November 11, 2013
November 7, 2013
November 5, 2013
November 4, 2013
Benjamin Allbright, has been involved with the high school and collegiate athlete scouting business since 1999. He is widely regarded for his succinct, and often contrarian evaluations of quarterback prospects. He and his work have been featured on ESPN and Fox Sports Network, as well as a host of other mediums. Benjamin is proud to be bringing his work to Bleacher Report.
Author of the forthcoming book "Amatuers: Exploring the false narrative around paying college athletes"
Follow Benjamin on Twitter @AllbrightNFL
Fales Scouting Report:
This is a decent analysis. A couple points to consider now and moving forward:
*It is probably more accurate to compare Fales now to where Wilson, Colin and Brees were in their collegiate careers, not what they have done since. Colin and to a large degree Brees, were not looked at in the same way while in college as since their performances in the pros.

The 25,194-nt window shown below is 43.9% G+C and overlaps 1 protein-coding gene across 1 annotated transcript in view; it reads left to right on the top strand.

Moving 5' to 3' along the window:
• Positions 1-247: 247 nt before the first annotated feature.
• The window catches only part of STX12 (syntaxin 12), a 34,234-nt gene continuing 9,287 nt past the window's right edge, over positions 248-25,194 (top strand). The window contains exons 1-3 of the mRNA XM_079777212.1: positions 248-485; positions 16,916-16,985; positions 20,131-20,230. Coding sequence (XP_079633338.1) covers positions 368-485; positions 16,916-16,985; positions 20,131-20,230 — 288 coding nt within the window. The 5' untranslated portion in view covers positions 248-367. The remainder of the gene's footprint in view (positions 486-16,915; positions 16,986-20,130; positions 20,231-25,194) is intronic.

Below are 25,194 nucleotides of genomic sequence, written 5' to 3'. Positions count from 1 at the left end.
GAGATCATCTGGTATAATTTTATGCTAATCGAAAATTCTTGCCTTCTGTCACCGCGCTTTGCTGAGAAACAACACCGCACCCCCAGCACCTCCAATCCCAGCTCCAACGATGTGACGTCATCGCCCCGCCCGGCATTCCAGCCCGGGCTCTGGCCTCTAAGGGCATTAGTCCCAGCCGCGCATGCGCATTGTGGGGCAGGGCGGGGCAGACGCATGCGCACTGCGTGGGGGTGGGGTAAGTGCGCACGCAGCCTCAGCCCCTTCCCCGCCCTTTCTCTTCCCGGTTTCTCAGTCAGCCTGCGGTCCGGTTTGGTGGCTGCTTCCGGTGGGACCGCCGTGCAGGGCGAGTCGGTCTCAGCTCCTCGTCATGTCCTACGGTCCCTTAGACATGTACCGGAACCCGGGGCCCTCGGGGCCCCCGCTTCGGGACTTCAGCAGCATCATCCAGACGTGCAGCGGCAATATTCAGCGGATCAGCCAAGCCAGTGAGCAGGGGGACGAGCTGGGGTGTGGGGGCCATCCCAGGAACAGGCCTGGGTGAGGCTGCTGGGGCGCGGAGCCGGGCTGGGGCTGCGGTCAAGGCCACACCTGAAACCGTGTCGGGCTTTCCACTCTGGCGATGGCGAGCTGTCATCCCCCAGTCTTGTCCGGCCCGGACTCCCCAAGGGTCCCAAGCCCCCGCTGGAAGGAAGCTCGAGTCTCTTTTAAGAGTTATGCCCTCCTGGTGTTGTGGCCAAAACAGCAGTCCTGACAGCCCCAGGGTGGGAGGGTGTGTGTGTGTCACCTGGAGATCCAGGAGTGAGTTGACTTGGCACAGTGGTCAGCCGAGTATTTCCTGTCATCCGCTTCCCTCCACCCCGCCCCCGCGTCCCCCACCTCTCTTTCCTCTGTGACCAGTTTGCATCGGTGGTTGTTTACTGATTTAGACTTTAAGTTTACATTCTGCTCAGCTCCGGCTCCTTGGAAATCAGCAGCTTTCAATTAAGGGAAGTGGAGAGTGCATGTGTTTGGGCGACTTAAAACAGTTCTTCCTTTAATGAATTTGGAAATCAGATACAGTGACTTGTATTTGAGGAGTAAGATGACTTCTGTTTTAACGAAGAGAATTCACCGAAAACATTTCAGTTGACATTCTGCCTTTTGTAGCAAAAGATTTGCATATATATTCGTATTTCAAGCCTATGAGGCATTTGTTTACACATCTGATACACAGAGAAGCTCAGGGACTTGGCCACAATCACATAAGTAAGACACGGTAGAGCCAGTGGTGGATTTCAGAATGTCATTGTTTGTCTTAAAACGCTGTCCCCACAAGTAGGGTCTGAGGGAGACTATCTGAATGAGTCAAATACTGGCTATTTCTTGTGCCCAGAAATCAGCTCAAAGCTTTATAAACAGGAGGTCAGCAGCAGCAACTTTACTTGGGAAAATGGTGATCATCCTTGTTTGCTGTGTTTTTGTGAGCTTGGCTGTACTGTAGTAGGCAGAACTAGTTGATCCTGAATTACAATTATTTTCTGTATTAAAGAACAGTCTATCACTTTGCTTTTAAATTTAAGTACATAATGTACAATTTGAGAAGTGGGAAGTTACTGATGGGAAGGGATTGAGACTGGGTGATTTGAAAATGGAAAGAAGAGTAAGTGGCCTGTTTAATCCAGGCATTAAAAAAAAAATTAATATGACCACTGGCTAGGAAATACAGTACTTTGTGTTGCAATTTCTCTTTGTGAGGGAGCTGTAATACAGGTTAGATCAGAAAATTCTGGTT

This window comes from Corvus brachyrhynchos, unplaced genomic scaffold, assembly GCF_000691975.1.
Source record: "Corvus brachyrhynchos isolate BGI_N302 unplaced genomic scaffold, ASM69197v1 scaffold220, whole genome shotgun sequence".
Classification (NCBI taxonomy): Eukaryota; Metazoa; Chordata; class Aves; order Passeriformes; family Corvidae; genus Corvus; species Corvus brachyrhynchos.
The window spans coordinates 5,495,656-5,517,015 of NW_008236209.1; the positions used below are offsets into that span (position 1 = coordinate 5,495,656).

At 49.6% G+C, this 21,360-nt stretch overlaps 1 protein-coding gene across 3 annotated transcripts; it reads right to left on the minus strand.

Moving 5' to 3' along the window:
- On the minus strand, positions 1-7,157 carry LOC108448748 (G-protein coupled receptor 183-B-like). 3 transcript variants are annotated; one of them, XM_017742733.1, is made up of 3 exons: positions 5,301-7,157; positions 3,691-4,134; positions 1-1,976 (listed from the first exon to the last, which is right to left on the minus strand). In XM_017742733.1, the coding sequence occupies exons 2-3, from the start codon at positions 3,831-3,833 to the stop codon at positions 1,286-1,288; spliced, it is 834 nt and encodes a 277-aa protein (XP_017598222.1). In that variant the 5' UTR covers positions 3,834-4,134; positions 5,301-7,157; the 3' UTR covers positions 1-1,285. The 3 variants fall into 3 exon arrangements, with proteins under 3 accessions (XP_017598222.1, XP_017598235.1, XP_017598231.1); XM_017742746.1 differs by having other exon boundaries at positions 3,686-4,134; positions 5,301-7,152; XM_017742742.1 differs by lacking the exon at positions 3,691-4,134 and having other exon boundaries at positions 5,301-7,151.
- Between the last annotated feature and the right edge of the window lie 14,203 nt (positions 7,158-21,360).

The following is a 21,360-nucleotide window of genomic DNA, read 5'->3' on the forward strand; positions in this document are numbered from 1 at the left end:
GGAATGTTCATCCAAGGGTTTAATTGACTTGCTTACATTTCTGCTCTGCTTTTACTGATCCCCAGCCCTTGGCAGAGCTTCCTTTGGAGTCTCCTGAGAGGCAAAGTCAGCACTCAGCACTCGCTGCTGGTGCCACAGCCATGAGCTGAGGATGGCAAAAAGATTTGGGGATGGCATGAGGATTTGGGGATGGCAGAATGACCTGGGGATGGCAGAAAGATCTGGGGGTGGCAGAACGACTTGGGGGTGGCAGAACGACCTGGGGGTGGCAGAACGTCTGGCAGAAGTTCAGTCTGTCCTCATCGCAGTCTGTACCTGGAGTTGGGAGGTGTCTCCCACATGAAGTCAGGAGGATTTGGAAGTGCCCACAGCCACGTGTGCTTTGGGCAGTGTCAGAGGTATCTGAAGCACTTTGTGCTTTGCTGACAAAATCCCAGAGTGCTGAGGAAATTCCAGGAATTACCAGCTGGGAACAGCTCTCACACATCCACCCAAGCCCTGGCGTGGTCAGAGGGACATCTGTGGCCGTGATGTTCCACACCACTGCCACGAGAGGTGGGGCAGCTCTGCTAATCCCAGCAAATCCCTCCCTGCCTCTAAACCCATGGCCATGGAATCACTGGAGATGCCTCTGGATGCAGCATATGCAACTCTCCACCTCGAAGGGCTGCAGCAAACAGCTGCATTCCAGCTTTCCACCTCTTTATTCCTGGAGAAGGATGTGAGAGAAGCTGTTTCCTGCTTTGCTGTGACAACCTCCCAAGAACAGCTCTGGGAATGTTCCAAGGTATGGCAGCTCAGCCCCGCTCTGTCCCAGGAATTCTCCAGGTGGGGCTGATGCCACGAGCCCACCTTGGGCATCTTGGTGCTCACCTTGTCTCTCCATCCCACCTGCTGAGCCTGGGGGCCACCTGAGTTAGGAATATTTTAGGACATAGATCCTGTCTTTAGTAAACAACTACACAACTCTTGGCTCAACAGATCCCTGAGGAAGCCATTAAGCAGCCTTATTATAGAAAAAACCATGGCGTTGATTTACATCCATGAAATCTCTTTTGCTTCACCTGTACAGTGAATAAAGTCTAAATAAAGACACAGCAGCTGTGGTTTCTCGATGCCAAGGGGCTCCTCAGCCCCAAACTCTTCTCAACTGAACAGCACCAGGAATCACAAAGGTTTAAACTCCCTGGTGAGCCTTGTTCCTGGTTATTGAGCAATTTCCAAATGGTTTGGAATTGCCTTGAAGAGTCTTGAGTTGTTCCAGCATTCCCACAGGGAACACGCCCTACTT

*There is some acknowledgment that under the previous regime, Fales fared much better and that under changing schemes and coaching he has suffered but it doesn’t seem to way into the overall analysis in a quantative manner. In other words, if Fales duplicate his performance and his team’s results from a year ago; would your analysis remain the same? Based on the metrics and arguments presented, one could question your conclusion.
*Much of the success any quarterback has is impacted by the talent around him, especially the o-line and skill positions. Did you account for his performance given this metric and the superior counterparts that his peers may enjoy in the power conferences as well as the Mtn. West?
Overall, your analysis is objective and I would welcome you to publish one for Boise State’s Joe Southwick, who among boosters and fans privately, is assessed as particularly weak but vehemently defended by the local media establishment in Boise.
Instead, local pundits keep referring to Southwick’s highly deceptive completion percentage but fans and even children can see that he rarely throws beyond 8-10 yards vertically and when he does, it is either picked-off, overthrown or late such that the pass is dropped or if caught, the receiver is hit viciously.
Please consider a scouting report on Joe Southwick.